Life and Death: Abortion and the Death Penalty
Though Abby rejects the application of the death penalty in all instances, she does
advocate the permissibility of abortion in the early stages. Despite the seeming
contradiction of ethics or morals in these views, Abby's views on abortion and the death
penalty are more congruent than they might initially appear. This is because abortion is
part of a woman's overall reproductive rights, guaranteed by law; while the death penalty
is often applied in a biased manner and represents state-sanctioned homicide. The fact
that Abby can consistently accept the permissibility of abortion in the early stages of
pregnancy while rejecting the death penalty will be addressed in this analysis.
The ethical and moral deliberations involved in the decision of abortion and capital
punishment are basically the same, especially with respect to defining personhood and
the right to life. As Thomson (p. 66) argues, unless we define the "fetus" as a "human
being" from the "moment of conception," then a "very early abortion is surely not the
killing of a person." While Thomson is arguing overall that Pro-Life and Pro-Choice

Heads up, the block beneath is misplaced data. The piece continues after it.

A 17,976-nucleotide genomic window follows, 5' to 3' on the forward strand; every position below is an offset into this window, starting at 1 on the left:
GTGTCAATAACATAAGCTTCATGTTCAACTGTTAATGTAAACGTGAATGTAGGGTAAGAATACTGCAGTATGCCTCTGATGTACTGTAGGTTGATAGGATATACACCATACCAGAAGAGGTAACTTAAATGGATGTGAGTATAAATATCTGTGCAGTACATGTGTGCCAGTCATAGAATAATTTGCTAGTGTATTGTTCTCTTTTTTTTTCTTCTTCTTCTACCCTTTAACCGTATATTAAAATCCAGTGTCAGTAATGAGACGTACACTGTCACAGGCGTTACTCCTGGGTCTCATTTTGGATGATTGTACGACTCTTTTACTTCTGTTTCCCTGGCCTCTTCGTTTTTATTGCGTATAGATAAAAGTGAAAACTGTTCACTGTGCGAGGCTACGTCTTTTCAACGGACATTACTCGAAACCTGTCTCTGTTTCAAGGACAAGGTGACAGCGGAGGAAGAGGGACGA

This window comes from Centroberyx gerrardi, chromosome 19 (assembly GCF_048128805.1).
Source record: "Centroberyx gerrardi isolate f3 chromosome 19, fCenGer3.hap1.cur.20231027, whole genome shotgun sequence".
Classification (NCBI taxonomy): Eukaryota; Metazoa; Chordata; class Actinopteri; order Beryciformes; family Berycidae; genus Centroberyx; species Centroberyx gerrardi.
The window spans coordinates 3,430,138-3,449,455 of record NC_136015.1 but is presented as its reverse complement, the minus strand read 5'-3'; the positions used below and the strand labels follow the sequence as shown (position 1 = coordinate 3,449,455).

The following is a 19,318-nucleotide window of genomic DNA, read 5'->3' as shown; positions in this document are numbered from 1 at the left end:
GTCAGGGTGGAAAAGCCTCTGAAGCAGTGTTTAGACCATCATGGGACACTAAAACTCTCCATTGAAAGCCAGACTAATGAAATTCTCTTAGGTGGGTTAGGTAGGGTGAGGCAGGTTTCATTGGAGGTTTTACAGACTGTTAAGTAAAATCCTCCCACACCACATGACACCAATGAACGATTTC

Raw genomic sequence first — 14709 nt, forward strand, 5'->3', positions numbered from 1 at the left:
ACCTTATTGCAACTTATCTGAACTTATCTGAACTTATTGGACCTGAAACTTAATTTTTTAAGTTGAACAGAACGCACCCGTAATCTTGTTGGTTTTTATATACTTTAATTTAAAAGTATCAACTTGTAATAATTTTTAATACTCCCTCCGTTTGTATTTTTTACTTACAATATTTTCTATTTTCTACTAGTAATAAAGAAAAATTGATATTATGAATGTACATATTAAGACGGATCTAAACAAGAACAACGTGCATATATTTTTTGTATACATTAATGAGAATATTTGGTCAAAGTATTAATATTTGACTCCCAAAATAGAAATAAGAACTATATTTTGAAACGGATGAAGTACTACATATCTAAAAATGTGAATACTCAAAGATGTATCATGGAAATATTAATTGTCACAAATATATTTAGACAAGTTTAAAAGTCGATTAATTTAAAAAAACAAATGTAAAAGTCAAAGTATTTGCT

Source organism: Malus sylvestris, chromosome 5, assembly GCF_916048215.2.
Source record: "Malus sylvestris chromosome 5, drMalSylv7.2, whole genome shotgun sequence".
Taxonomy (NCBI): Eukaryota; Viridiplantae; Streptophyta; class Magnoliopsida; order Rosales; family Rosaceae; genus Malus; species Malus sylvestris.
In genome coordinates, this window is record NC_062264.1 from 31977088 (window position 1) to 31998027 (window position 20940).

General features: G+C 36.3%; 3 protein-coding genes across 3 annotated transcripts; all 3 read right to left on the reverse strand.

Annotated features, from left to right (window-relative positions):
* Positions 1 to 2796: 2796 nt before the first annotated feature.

arguments are incompatible by nature, this description of early-stage abortion shows that
Abby's view on abortion is not advocating the taking of the life of a "person." In defining
"personhood," we see the conflict between Pro-Life and Pro-Choice supporters that
presents the biggest obstacle with respect to granting right to life.
According to Marquis (p. 184) the typical Pro-Life or anti-abortion argument views the
fetus as a "person" from the moment of conception. From this perspective of personhood,
anti-abortionists argue 1) the truth of these claims, and 2) establishing any of these claims
is sufficient to show that abortion is morally akin to murder, (Marquis, p. 184). However,
just because the fetus is programmed with the potential to become a "person" in the
people community as we know of human beings, many argue the fetus is not a "person"
at the moment of conception and, subsequently, does not have the typical "right to life"
associated as a primary right of human beings, (Bedau, p. 177). If a fetus does not have
such rights, then Abby's views on early-stage abortion are not in jeopardy of being
considered "murder," are no life is taken in such procedures due to this definition.
In the typical Pro-Choice or pro-abortion argument, it is asserted that the fetus is not a
person from the moment of conception and, therefore, is not "a rational agent" or a
"social being," (Marquis, p. 184). This argument, like the Pro-Life argument, makes two
primary assumptions: 1) the truth of any of these claims is quite obvious, and 2)
establishing any of these claims is sufficient to show that an abortion is not a wrongful
killing, (Marquis, p. 184). One can readily see that the Pro-Life and Pro-Choice
perspectives of abortion are polar opposites, revolve around the definition of when the
fetus represents a "person," and seem incompatible from a moral or ethical perspective.